The Brothers Karamazov

10



excitement but from the weakness of disease. An imploring smile lighted up his face; from time to time he raised his hand, as though to check the storm, and, of course, a gesture from him would have been enough to end the scene; but he seemed to be waiting for something and watched them intently as though trying to make out something which was not perfectly clear to him. At last Miusov felt completely humiliated and disgraced.

“We are all to blame for this scandalous scene,” he said hotly. “But I did not foresee it when I came, though I knew with whom I had to deal. This must be stopped at once! Believe me, your reverence, I had no precise knowledge of the details that have just come to light, I was unwilling to believe them, and I learn for the first time…. A father is jealous of his son’s relations with a woman of loose behavior and intrigues with the creature to get his son into prison! This is the company in which I have been forced to be present! I was deceived. I declare to you all that I was as much deceived as any one.”

“Dmitri Fyodorovitch,” yelled Fyodor Pavlovitch suddenly, in an unnatural voice, “if you were not my son I would challenge you this instant to a duel … with pistols, at three paces … across a handkerchief,” he ended, stamping with both feet.

With old liars who have been acting all their lives there are moments when they enter so completely into their part that they tremble or shed tears of emotion in earnest, although at that very moment, or a second later, they are able to whisper to themselves, “You know you are lying, you shameless old sinner! You’re acting now, in spite of your ‘holy’ wrath.”

Dmitri frowned painfully, and looked with unutterable contempt at his father.

“I thought … I thought,” he said, in a soft and, as it were, controlled voice, “that I was coming to my native place with the angel of my heart, my betrothed, to cherish his old age, and I find nothing but a depraved profligate, a despicable clown!”

“A duel!” yelled the old wretch again, breathless and spluttering [pg 076] at each syllable. “And you, Pyotr Alexandrovitch Miusov, let me tell you that there has never been in all your family a loftier, and more honest–you hear–more honest woman than this ‘creature,’ as you have dared to call her! And you, Dmitri Fyodorovitch, have abandoned your betrothed for that ‘creature,’ so you must yourself have thought that your betrothed couldn’t hold a candle to her. That’s the woman called a ‘creature’!”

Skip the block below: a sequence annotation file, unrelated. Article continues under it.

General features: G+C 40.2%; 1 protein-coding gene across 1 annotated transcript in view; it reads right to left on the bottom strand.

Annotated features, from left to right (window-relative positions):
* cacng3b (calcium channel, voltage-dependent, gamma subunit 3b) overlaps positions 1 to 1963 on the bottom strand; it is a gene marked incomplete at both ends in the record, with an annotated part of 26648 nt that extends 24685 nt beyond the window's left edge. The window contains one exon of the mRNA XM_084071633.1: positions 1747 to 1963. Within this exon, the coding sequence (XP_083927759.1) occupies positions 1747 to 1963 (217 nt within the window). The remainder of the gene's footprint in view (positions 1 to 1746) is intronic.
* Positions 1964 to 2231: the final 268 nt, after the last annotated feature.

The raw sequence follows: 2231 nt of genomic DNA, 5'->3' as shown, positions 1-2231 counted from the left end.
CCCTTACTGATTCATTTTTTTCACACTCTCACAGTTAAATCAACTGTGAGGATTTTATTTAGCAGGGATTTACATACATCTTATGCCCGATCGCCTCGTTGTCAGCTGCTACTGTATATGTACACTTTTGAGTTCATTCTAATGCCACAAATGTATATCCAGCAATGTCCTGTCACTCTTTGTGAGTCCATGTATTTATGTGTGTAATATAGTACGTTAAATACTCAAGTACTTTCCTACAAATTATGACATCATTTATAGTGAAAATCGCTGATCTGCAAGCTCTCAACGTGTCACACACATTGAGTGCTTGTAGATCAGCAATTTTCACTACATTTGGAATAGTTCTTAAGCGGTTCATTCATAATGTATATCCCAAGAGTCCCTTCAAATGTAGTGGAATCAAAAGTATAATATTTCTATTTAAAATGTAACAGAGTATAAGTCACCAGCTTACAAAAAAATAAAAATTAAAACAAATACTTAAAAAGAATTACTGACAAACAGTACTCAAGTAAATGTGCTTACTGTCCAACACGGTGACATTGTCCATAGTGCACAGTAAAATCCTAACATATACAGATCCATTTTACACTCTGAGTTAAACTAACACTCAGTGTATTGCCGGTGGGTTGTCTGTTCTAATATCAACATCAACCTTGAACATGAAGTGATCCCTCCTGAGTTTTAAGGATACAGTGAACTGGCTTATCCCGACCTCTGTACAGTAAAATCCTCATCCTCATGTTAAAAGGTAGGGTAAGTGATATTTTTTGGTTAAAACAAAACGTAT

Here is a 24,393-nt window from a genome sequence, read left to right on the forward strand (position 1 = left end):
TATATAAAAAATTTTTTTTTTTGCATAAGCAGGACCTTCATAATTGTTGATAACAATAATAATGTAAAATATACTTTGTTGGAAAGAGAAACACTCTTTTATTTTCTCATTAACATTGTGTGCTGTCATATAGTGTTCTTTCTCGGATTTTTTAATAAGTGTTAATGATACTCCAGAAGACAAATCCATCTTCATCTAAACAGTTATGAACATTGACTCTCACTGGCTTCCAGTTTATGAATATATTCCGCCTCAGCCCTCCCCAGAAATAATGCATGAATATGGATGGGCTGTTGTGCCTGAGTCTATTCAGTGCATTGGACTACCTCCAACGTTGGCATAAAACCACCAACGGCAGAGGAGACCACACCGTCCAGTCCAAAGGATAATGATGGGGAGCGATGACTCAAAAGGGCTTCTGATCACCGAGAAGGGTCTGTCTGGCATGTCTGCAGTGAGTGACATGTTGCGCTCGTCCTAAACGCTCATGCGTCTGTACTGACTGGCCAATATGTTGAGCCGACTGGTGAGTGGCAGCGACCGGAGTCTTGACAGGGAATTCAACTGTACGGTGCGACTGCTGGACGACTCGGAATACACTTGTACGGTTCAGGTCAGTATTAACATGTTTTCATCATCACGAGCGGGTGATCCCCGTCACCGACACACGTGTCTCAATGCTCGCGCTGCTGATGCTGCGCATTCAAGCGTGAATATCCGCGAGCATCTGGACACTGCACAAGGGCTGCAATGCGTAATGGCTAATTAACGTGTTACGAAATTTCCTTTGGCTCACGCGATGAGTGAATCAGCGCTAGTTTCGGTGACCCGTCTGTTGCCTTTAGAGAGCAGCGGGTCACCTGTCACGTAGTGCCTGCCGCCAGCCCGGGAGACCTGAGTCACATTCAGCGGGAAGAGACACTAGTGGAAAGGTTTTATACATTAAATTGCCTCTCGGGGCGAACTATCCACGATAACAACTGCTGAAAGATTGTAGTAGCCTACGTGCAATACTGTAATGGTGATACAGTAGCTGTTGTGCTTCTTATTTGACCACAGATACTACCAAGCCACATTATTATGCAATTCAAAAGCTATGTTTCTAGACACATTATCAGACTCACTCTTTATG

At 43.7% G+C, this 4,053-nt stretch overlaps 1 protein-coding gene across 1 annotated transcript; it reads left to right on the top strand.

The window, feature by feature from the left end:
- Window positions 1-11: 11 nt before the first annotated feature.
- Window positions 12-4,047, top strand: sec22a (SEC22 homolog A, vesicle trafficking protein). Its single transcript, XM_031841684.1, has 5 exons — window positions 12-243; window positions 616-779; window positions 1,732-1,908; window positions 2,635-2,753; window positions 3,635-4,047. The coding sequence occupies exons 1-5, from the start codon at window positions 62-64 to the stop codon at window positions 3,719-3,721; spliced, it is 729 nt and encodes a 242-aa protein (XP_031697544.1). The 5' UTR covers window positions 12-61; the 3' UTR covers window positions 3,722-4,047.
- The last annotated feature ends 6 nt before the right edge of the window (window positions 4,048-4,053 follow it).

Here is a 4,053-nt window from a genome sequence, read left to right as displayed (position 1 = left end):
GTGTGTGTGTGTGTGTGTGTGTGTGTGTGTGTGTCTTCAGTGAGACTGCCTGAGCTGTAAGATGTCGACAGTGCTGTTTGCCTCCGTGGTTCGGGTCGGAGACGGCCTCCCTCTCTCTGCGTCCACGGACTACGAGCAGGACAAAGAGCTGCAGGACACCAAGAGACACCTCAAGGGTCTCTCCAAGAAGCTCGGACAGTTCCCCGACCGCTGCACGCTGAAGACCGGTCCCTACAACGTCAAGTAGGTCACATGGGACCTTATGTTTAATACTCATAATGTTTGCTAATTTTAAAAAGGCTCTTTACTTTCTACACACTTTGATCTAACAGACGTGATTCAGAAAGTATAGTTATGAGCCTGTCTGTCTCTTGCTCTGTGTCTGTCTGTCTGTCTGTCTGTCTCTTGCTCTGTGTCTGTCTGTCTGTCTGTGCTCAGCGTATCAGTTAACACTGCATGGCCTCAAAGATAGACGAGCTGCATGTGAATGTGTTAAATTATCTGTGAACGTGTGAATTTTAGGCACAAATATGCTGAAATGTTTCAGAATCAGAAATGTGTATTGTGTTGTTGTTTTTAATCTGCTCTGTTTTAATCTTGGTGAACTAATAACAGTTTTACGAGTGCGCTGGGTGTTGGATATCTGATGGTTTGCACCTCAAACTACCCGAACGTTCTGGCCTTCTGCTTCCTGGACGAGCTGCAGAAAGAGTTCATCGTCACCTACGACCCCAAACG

“Shameful!” broke from Father Iosif.

“Shameful and disgraceful!” Kalganov, flushing crimson, cried in a boyish voice, trembling with emotion. He had been silent till that moment.

“Why is such a man alive?” Dmitri, beside himself with rage, growled in a hollow voice, hunching up his shoulders till he looked almost deformed. “Tell me, can he be allowed to go on defiling the earth?” He looked round at every one and pointed at the old man. He spoke evenly and deliberately.

“Listen, listen, monks, to the parricide!” cried Fyodor Pavlovitch, rushing up to Father Iosif. “That’s the answer to your ‘shameful!’ What is shameful? That ‘creature,’ that ‘woman of loose behavior’ is perhaps holier than you are yourselves, you monks who are seeking salvation! She fell perhaps in her youth, ruined by her environment. But she loved much, and Christ himself forgave the woman ‘who loved much.’ ”

“It was not for such love Christ forgave her,” broke impatiently from the gentle Father Iosif.

“Yes, it was for such, monks, it was! You save your souls here, eating cabbage, and think you are the righteous. You eat a gudgeon a day, and you think you bribe God with gudgeon.”

“This is unendurable!” was heard on all sides in the cell.

But this unseemly scene was cut short in a most unexpected way. Father Zossima rose suddenly from his seat. Almost distracted with anxiety for the elder and every one else, Alyosha succeeded, however, in supporting him by the arm. Father Zossima moved towards Dmitri and reaching him sank on his knees before him. Alyosha thought that he had fallen from weakness, but this was not so. The elder distinctly and deliberately bowed down at Dmitri’s feet till his forehead touched the floor. Alyosha was so astounded that he [pg 077] failed to assist him when he got up again. There was a faint smile on his lips.

“Good-by! Forgive me, all of you!” he said, bowing on all sides to his guests.

Dmitri stood for a few moments in amazement. Bowing down to him–what did it mean? Suddenly he cried aloud, “Oh, God!” hid his face in his hands, and rushed out of the room. All the guests flocked out after him, in their confusion not saying good-by, or bowing to their host. Only the monks went up to him again for a blessing.